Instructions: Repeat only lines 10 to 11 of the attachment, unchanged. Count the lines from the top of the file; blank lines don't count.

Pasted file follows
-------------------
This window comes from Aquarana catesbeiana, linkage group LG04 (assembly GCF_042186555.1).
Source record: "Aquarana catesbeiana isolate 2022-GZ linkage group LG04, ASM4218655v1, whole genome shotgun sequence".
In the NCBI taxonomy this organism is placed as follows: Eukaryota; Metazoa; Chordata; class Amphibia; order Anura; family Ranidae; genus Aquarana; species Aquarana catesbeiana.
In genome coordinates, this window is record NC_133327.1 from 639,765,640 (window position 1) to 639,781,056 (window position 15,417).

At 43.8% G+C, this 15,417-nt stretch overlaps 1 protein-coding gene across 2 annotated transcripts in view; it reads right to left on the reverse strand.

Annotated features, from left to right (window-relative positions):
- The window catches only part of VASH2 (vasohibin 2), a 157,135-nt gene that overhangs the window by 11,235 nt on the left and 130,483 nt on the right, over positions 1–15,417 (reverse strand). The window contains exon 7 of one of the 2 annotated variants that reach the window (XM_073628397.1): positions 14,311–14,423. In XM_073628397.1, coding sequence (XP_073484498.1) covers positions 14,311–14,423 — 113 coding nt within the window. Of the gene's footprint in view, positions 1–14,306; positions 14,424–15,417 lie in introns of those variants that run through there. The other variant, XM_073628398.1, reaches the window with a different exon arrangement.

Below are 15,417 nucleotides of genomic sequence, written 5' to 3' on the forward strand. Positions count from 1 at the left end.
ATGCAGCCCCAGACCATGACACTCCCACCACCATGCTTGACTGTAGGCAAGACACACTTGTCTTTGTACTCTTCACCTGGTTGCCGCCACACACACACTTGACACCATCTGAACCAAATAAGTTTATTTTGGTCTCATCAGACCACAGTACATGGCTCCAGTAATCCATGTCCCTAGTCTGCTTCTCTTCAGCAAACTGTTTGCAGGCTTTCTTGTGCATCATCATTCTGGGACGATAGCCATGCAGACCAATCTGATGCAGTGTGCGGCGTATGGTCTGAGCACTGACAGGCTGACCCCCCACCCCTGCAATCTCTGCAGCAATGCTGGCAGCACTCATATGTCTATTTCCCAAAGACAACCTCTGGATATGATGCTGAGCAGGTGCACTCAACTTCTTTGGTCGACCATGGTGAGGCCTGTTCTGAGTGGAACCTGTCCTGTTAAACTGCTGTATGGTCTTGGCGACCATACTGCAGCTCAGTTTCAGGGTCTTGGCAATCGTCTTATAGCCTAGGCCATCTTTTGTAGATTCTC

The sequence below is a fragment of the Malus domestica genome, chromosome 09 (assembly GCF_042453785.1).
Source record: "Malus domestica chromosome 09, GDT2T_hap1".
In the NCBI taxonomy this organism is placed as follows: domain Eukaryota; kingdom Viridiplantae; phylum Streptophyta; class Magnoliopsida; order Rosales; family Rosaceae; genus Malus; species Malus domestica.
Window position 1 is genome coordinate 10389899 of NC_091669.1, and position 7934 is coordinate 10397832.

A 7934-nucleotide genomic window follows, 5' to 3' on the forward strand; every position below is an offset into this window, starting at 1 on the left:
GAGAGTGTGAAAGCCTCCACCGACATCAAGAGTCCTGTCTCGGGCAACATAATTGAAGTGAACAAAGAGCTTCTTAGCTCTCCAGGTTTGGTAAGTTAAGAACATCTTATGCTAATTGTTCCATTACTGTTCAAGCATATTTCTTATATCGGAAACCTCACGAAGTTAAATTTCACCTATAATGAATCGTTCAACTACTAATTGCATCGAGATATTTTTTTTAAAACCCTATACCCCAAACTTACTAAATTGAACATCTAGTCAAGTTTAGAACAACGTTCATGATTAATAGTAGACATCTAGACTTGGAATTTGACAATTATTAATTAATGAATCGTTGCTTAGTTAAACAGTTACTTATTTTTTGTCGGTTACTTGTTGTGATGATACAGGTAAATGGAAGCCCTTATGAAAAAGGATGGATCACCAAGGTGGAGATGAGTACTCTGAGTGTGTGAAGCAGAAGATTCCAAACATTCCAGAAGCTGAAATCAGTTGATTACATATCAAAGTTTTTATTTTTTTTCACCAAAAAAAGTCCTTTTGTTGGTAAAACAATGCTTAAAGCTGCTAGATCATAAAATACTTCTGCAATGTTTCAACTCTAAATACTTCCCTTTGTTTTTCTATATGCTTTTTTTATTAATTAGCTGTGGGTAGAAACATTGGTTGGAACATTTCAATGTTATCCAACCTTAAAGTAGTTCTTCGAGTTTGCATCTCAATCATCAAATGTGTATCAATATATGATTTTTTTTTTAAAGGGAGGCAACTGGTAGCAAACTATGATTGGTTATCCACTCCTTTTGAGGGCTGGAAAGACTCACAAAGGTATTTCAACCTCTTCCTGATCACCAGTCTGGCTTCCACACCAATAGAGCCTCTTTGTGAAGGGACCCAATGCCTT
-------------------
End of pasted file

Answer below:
The sequence below is a fragment of the Malus domestica genome, chromosome 09 (assembly GCF_042453785.1).
Source record: "Malus domestica chromosome 09, GDT2T_hap1".